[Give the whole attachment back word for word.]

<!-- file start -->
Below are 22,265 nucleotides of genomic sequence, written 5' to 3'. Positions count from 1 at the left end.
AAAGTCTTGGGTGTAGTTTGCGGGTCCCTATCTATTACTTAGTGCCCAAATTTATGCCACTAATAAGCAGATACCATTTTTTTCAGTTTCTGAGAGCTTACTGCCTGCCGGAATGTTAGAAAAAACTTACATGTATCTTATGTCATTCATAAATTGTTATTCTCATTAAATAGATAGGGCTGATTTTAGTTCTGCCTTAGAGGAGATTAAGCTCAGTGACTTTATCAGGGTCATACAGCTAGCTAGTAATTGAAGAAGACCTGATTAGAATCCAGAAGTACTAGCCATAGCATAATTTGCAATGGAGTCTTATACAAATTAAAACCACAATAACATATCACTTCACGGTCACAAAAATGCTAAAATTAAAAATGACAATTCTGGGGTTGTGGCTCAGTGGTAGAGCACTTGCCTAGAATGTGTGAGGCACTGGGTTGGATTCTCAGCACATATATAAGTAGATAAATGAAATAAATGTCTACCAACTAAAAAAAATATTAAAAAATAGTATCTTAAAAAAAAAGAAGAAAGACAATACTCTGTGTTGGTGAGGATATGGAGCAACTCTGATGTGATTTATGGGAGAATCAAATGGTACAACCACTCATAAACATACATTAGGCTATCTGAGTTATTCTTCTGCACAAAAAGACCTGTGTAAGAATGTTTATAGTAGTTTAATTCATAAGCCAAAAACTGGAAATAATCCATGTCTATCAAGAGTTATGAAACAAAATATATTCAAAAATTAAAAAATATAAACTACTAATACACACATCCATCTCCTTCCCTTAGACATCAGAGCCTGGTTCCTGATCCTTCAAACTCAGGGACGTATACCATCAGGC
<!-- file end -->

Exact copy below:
Below are 22,265 nucleotides of genomic sequence, written 5' to 3'. Positions count from 1 at the left end.
AAAGTCTTGGGTGTAGTTTGCGGGTCCCTATCTATTACTTAGTGCCCAAATTTATGCCACTAATAAGCAGATACCATTTTTTTCAGTTTCTGAGAGCTTACTGCCTGCCGGAATGTTAGAAAAAACTTACATGTATCTTATGTCATTCATAAATTGTTATTCTCATTAAATAGATAGGGCTGATTTTAGTTCTGCCTTAGAGGAGATTAAGCTCAGTGACTTTATCAGGGTCATACAGCTAGCTAGTAATTGAAGAAGACCTGATTAGAATCCAGAAGTACTAGCCATAGCATAATTTGCAATGGAGTCTTATACAAATTAAAACCACAATAACATATCACTTCACGGTCACAAAAATGCTAAAATTAAAAATGACAATTCTGGGGTTGTGGCTCAGTGGTAGAGCACTTGCCTAGAATGTGTGAGGCACTGGGTTGGATTCTCAGCACATATATAAGTAGATAAATGAAATAAATGTCTACCAACTAAAAAAAATATTAAAAAATAGTATCTTAAAAAAAAAGAAGAAAGACAATACTCTGTGTTGGTGAGGATATGGAGCAACTCTGATGTGATTTATGGGAGAATCAAATGGTACAACCACTCATAAACATACATTAGGCTATCTGAGTTATTCTTCTGCACAAAAAGACCTGTGTAAGAATGTTTATAGTAGTTTAATTCATAAGCCAAAAACTGGAAATAATCCATGTCTATCAAGAGTTATGAAACAAAATATATTCAAAAATTAAAAAATATAAACTACTAATACACACATCCATCTCCTTCCCTTAGACATCAGAGCCTGGTTCCTGATCCTTCAAACTCAGGGACGTATACCATCAGGC